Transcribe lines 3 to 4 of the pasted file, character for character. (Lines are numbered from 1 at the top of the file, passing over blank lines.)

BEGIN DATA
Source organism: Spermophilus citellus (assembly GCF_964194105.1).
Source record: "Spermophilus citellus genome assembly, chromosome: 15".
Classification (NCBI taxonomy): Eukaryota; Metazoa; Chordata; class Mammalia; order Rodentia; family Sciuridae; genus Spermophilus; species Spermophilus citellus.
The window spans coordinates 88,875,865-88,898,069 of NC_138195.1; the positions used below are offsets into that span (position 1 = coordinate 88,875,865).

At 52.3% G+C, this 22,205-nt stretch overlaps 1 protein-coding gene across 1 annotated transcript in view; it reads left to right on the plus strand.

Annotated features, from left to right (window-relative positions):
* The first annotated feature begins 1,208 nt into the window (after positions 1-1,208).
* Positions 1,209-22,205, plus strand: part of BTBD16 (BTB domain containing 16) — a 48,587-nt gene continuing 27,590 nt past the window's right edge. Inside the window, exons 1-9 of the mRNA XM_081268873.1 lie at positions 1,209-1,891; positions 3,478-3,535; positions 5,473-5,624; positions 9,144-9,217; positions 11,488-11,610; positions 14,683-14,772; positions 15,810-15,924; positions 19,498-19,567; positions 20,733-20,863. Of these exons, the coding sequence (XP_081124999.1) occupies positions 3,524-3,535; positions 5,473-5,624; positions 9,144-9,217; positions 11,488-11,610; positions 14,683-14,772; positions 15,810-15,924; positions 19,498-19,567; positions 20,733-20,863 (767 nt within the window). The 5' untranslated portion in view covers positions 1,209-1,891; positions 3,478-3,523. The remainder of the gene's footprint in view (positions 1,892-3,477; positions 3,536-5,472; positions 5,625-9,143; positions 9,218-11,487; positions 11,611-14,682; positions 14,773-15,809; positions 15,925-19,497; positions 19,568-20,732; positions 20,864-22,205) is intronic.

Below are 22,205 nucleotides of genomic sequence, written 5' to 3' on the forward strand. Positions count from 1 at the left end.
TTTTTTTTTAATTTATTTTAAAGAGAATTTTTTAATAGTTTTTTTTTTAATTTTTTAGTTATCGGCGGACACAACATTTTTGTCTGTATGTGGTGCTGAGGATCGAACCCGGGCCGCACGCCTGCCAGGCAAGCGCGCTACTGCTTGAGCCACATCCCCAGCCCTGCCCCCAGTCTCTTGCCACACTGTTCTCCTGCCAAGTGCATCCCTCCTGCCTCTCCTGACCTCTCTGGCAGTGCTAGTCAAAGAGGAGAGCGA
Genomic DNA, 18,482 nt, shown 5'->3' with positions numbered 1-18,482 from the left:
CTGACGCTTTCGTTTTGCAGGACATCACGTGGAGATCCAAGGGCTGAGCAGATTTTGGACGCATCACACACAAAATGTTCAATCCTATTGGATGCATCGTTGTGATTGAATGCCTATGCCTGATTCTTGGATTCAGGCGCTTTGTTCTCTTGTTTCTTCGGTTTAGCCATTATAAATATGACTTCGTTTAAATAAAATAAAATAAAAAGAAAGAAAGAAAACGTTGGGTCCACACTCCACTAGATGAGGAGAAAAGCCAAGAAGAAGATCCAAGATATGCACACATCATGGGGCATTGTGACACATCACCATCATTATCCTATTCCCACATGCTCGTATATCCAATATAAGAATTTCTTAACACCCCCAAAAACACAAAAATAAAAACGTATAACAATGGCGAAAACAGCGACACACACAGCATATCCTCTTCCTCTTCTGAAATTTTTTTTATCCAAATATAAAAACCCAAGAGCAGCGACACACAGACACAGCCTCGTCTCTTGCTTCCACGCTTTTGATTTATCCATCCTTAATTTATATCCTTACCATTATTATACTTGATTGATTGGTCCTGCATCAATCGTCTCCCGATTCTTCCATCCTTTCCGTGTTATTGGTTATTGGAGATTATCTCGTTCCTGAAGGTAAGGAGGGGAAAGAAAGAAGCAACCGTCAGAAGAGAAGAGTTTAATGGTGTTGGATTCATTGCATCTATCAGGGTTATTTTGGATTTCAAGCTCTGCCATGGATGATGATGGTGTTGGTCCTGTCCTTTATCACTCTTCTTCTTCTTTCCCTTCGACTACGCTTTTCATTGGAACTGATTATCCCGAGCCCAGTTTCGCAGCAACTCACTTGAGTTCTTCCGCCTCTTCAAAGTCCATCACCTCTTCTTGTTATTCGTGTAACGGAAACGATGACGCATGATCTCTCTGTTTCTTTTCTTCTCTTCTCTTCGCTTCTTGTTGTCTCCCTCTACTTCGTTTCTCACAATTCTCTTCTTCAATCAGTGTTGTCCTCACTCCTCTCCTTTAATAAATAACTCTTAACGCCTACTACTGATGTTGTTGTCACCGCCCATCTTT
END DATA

Classification (NCBI taxonomy): Eukaryota; Metazoa; Chordata; class Mammalia; order Rodentia; family Sciuridae; genus Spermophilus; species Spermophilus citellus.
The window spans coordinates 88,875,865-88,898,069 of NC_138195.1; the positions used below are offsets into that span (position 1 = coordinate 88,875,865).